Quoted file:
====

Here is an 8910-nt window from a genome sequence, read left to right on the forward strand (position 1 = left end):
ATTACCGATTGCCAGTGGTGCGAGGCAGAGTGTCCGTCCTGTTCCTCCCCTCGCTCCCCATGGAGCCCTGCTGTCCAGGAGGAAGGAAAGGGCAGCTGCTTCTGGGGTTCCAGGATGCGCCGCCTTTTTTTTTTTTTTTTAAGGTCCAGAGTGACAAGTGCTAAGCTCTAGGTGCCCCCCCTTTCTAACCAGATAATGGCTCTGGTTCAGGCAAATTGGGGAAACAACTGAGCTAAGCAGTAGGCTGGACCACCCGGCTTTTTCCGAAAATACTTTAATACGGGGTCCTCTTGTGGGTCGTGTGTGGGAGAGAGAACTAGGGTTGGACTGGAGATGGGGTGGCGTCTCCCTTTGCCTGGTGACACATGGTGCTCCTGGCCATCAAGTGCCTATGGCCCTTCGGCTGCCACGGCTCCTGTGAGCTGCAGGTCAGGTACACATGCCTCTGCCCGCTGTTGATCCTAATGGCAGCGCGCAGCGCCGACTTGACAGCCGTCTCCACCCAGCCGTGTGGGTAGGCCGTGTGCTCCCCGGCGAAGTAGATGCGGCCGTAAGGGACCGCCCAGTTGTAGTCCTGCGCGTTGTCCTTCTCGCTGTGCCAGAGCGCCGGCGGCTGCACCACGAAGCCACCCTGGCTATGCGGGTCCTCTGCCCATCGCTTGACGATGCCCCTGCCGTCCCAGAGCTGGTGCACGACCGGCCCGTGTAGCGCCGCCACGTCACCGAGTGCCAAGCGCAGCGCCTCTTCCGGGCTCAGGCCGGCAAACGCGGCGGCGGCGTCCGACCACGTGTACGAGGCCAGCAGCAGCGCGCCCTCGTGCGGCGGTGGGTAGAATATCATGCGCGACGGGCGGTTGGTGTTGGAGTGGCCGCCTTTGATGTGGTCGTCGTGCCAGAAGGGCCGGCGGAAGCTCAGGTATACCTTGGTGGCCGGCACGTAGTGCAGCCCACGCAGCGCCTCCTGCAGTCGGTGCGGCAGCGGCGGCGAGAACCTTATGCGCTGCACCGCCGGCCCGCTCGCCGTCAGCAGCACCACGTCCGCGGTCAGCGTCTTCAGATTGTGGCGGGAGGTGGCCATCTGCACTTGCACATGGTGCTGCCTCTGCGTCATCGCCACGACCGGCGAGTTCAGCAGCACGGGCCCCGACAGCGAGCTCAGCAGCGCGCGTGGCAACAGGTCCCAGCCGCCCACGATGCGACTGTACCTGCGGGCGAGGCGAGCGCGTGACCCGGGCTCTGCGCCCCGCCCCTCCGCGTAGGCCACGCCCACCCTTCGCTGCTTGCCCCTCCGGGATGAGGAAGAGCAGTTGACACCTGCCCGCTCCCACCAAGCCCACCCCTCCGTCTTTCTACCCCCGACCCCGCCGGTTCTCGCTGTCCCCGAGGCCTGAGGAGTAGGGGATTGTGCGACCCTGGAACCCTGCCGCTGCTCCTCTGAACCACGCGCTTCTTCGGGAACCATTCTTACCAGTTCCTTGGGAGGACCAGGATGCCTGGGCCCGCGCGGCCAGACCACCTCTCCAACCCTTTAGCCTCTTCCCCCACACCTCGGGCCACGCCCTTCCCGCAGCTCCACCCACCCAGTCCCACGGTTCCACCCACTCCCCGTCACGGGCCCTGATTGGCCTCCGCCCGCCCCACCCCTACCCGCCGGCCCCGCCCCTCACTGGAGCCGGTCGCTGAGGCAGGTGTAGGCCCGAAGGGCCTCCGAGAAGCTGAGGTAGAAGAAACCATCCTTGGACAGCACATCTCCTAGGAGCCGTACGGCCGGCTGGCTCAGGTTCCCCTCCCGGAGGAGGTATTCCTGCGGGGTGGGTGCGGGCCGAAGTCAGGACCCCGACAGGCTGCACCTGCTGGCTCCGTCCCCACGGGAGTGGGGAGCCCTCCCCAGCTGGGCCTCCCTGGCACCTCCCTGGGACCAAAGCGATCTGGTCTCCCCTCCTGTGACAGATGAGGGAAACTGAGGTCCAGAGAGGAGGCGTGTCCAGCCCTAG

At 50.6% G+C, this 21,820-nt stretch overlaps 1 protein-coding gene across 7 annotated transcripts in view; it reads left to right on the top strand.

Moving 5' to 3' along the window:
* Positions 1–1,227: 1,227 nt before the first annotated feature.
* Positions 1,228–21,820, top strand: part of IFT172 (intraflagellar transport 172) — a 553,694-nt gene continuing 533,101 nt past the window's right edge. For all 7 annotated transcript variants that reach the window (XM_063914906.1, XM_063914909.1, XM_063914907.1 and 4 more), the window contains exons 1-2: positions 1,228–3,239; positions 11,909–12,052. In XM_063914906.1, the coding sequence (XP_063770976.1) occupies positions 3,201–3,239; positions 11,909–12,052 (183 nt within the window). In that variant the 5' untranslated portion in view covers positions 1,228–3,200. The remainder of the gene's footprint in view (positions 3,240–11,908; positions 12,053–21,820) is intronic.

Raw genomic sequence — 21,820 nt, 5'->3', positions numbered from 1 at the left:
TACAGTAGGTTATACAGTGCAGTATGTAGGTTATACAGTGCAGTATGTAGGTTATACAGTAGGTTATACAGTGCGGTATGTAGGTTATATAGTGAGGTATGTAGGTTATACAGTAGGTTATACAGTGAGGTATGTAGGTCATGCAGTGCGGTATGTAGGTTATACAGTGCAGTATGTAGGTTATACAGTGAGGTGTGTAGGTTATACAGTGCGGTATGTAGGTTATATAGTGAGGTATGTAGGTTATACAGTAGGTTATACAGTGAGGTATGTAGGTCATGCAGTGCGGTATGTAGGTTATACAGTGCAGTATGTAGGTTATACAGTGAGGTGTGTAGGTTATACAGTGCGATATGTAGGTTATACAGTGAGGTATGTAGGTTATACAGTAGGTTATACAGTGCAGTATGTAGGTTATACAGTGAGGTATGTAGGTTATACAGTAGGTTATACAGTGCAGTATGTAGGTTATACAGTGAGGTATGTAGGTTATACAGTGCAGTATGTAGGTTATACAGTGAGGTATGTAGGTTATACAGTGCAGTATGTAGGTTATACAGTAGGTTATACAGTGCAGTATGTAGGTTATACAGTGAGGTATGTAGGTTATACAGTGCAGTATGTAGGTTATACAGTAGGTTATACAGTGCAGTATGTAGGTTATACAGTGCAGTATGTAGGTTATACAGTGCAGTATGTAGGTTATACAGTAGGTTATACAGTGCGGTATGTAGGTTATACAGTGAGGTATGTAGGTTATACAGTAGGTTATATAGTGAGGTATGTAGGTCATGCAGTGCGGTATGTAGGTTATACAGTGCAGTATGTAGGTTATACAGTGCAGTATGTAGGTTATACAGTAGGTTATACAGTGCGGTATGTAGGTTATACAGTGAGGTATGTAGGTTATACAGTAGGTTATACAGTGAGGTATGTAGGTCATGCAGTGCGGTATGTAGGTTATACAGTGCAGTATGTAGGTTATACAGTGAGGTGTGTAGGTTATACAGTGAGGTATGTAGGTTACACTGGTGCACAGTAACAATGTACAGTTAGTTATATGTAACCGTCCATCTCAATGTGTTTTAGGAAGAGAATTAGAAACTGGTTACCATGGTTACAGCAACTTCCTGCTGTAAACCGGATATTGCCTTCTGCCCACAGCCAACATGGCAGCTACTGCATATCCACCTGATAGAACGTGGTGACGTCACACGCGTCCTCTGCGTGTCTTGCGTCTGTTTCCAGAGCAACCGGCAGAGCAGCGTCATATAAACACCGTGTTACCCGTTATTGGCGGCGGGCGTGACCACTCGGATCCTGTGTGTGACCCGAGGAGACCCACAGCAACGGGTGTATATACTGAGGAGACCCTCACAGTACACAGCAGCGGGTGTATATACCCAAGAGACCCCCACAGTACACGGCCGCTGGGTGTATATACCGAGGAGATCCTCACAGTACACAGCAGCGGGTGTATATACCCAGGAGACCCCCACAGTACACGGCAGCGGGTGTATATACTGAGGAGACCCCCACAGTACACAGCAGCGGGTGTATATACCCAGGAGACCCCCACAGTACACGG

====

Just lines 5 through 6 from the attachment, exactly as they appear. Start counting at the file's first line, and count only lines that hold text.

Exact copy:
* Positions 1–1,227: 1,227 nt before the first annotated feature.
* Positions 1,228–21,820, top strand: part of IFT172 (intraflagellar transport 172) — a 553,694-nt gene continuing 533,101 nt past the window's right edge. For all 7 annotated transcript variants that reach the window (XM_063914906.1, XM_063914909.1, XM_063914907.1 and 4 more), the window contains exons 1-2: positions 1,228–3,239; positions 11,909–12,052. In XM_063914906.1, the coding sequence (XP_063770976.1) occupies positions 3,201–3,239; positions 11,909–12,052 (183 nt within the window). In that variant the 5' untranslated portion in view covers positions 1,228–3,200. The remainder of the gene's footprint in view (positions 3,240–11,908; positions 12,053–21,820) is intronic.